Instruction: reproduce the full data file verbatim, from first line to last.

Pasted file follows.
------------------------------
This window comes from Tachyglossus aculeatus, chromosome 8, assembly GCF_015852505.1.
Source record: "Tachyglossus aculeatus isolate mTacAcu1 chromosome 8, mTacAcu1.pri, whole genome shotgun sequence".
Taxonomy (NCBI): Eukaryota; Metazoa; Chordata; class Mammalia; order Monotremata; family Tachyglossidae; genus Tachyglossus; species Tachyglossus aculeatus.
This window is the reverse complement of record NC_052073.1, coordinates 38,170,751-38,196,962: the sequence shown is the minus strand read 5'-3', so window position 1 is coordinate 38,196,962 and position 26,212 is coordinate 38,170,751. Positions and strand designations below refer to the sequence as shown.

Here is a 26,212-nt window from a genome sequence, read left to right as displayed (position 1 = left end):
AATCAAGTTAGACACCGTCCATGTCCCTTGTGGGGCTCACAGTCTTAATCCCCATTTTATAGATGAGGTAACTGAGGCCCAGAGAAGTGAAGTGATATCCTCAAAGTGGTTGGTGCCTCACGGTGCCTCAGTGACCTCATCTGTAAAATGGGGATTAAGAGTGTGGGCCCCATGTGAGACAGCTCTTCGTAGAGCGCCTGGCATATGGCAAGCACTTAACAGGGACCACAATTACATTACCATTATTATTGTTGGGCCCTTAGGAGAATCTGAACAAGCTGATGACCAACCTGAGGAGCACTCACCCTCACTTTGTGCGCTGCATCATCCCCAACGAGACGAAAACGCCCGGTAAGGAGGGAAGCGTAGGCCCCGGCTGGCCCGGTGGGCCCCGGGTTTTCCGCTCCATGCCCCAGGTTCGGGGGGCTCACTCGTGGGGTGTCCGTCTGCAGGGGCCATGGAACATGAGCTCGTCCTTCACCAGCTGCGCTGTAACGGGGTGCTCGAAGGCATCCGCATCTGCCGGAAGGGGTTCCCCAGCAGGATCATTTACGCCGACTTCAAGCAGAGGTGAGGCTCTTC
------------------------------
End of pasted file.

This window comes from Tachyglossus aculeatus, chromosome 8, assembly GCF_015852505.1.
Source record: "Tachyglossus aculeatus isolate mTacAcu1 chromosome 8, mTacAcu1.pri, whole genome shotgun sequence".
Taxonomy (NCBI): Eukaryota; Metazoa; Chordata; class Mammalia; order Monotremata; family Tachyglossidae; genus Tachyglossus; species Tachyglossus aculeatus.
This window is the reverse complement of record NC_052073.1, coordinates 38,170,751-38,196,962: the sequence shown is the minus strand read 5'-3', so window position 1 is coordinate 38,196,962 and position 26,212 is coordinate 38,170,751. Positions and strand designations below refer to the sequence as shown.

Here is a 26,212-nt window from a genome sequence, read left to right as displayed (position 1 = left end):
AATCAAGTTAGACACCGTCCATGTCCCTTGTGGGGCTCACAGTCTTAATCCCCATTTTATAGATGAGGTAACTGAGGCCCAGAGAAGTGAAGTGATATCCTCAAAGTGGTTGGTGCCTCACGGTGCCTCAGTGACCTCATCTGTAAAATGGGGATTAAGAGTGTGGGCCCCATGTGAGACAGCTCTTCGTAGAGCGCCTGGCATATGGCAAGCACTTAACAGGGACCACAATTACATTACCATTATTATTGTTGGGCCCTTAGGAGAATCTGAACAAGCTGATGACCAACCTGAGGAGCACTCACCCTCACTTTGTGCGCTGCATCATCCCCAACGAGACGAAAACGCCCGGTAAGGAGGGAAGCGTAGGCCCCGGCTGGCCCGGTGGGCCCCGGGTTTTCCGCTCCATGCCCCAGGTTCGGGGGGCTCACTCGTGGGGTGTCCGTCTGCAGGGGCCATGGAACATGAGCTCGTCCTTCACCAGCTGCGCTGTAACGGGGTGCTCGAAGGCATCCGCATCTGCCGGAAGGGGTTCCCCAGCAGGATCATTTACGCCGACTTCAAGCAGAGGTGAGGCTCTTC